Cross sectioning of a semiconductor die is a basic step in failure analysis (FA) work. A cross section can be used as a check of layer integrity in general or at specific locations. Verifying the dimensions of layers and interlayer connections (vias) is also common. The decision on where to section is determined in an FA by defect localization techniques like emission spectroscopy, OBIRCH, IR, TIVA, XIVA, etc., by electrical evidence or by suspected weaknesses in the design.1,2
The next question once the location of the cross section is determined is the cross-sectioning method to be used. There are three choices commonly used: (1) mechanical in which the device is cleaved or polished to the desired location, (2) ion mill, which can be used to clean up mechanical sections or used for the entire section, is a tool that polishes the sample edge away with high voltage ions, or (3) Dual Beam Focused Ion Beam (DB-FIB) which uses a Ga ion beam to cut a trench into the sample and then views into the trench with a SEM that is set up to look into the trench. There are advantages and disadvantages to each method which are discussed herein.
Figure 1: Entire die with the mechanical cross section location shown by the red line.
Figure 2: Mechanical x-section across whole die: side view of Figure 1 sectioned to the red line.
Figure 3: Trench 1 on the right is in the gate area and Trench 2 is in the Source field. The red arrow points to the section faces. The interior of each trench is imaged by the SEM on the instrument that is part of the dual beam FIB.
Figures 4 and 5: show the interior of the trenches, 1 and 2, respectively. Crack in oxide with a defect below at red arrow location.
Mechanical sections have the advantage of spanning across the entire die (or package) allowing inspection at any point(s) across the sample. The sections can be additionally modified by wet etch or ion milling which increase the definition of layers or areas such as oxides or doped regions. The exposed area can also be analyzed not only by optical microscopy and SEM but also techniques such as Scanning Capacitance Microscopy (SCM), micro probing, Fourier Transform Infrared (FTIR), hardness testing and others. This is due to the exposed nature of the section.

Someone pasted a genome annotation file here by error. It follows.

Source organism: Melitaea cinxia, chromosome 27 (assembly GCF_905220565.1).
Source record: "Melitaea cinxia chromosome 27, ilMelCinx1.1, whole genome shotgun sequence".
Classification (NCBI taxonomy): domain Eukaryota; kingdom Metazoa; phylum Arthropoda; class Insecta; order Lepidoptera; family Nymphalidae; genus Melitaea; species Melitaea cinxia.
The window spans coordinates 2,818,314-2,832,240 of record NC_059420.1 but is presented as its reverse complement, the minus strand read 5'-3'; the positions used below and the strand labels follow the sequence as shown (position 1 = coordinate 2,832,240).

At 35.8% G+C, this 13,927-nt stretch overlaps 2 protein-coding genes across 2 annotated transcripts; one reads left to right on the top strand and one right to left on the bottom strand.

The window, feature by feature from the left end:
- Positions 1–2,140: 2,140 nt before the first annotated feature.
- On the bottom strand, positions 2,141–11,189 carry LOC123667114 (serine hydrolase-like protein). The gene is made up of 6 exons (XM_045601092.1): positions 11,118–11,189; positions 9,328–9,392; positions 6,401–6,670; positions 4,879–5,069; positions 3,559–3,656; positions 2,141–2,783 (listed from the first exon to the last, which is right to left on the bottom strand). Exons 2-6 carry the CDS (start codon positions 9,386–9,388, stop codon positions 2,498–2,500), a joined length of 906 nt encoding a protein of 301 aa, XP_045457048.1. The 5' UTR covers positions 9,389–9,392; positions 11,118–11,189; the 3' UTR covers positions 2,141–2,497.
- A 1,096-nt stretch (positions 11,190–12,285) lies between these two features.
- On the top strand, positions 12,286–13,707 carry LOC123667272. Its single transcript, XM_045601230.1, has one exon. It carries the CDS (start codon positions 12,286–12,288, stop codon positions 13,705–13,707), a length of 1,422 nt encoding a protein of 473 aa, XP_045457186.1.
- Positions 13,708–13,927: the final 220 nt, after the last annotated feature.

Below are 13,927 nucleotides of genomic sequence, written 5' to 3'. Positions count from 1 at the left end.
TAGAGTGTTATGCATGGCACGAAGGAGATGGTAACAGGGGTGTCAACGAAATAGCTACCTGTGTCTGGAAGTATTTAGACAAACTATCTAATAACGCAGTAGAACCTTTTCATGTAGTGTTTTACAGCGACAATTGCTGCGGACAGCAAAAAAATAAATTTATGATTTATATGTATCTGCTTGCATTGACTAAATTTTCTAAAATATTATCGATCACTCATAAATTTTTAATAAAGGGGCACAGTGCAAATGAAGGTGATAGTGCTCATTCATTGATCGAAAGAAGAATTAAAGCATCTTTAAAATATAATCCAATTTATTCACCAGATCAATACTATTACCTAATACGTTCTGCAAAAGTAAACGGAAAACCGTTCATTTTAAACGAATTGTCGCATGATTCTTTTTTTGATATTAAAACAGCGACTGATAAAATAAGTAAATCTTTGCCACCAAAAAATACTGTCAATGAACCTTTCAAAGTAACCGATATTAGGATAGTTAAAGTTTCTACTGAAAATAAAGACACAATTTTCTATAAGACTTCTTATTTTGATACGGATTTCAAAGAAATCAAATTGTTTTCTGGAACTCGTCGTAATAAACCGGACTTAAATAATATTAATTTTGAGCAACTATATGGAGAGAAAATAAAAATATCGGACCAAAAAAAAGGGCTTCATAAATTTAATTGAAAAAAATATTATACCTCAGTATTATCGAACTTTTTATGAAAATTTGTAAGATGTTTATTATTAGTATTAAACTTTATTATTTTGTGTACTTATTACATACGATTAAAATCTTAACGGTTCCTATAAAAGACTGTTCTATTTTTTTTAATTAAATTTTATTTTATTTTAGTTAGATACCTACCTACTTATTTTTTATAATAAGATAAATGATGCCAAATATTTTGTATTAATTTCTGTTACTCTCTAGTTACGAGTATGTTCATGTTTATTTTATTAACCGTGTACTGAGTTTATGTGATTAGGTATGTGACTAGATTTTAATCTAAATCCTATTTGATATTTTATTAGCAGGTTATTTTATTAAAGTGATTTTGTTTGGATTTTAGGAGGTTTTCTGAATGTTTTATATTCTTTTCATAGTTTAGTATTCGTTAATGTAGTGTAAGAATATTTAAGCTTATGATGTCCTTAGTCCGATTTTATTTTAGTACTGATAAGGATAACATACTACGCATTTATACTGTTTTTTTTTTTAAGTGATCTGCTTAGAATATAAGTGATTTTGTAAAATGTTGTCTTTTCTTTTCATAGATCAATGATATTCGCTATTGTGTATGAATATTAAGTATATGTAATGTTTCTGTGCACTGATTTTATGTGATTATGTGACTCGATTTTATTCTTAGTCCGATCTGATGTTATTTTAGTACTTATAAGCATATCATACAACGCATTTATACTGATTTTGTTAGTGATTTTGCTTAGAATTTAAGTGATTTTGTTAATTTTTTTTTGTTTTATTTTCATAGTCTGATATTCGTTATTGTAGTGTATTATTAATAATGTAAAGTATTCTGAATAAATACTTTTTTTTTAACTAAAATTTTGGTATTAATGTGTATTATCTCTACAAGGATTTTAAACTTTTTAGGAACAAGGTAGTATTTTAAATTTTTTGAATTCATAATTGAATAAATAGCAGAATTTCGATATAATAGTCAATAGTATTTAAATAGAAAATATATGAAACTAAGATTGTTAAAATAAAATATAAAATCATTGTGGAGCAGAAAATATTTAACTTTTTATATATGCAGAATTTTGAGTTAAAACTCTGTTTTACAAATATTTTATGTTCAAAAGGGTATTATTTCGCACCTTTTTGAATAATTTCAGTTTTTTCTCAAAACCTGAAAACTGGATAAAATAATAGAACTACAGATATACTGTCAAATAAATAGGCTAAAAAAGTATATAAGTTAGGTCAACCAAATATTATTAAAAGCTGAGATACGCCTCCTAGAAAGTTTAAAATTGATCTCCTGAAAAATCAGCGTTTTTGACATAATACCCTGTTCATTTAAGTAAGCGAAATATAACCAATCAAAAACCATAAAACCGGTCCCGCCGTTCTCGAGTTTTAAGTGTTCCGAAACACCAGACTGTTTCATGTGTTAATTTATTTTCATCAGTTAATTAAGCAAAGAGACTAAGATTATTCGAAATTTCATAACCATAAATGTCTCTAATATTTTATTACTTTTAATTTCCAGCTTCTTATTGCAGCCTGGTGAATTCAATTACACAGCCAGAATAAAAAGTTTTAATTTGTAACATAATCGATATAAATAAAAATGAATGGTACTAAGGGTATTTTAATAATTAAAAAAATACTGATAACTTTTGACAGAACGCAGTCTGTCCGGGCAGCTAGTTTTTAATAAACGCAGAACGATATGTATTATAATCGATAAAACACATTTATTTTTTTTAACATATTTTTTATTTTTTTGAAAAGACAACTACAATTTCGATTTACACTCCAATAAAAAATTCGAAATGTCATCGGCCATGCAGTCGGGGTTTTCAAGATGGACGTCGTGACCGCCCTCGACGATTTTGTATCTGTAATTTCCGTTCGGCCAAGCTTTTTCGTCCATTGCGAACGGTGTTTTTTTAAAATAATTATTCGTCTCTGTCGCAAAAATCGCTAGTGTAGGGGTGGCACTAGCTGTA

Figure 6: Top: SCM dC/dV amplitude image which shows relative dopant levels and Bottom: SCM dC/dV phase image which displays the dopant type distribution (brown = n type and yellow = p type)
The disadvantages of the mechanical sections include: the application of pressure onto the sample which can cause cracking in brittle materials and fill in voids/cracks in soft materials, the ability to make controlled steps further into the sample is severely limited, the skill of the person performing the section bears heavily on the quality of the section.
Figures 7 and 8: SEM images of semiconductor die by mechanical x-section.
A chemical wet etch was applied to the sample shown below to show the effect of this type of decoration. Note the appearance of the grain boundaries (red arrow) and the highlighted oxide layers were not clear after purely mechanical sectioning. The etch used depends on the sample material and what is desired to highlight: oxide, n or p doped regions in silicon…
Figure 9: Mechanical cross section with decorative wet etch (note the enhancement of the grain boundaries compared to Figure 8).
Ion milling can be applied to a mechanical x-section to clean up a portion of the section or ion milling can be done from the start for samples whose geometry allows. The ion milling gives a cleaner section than mechanical x-section. It also does not apply pressure to the sample which means brittle materials like GaAs, GaN and others section without the micro cracks common for mechanical sections. Also, soft materials like gold, indium or polymers are removed without filling in small voids or cracks on the sample, compare Figures 8 and 9 and note the appearance of several small voids on the ion milled sample. Ion milling can however introduce some artifacts, note the vertical streaks that show the milling direction. These can be reduced and even eliminated with careful set up and calibration of the ion milling tool.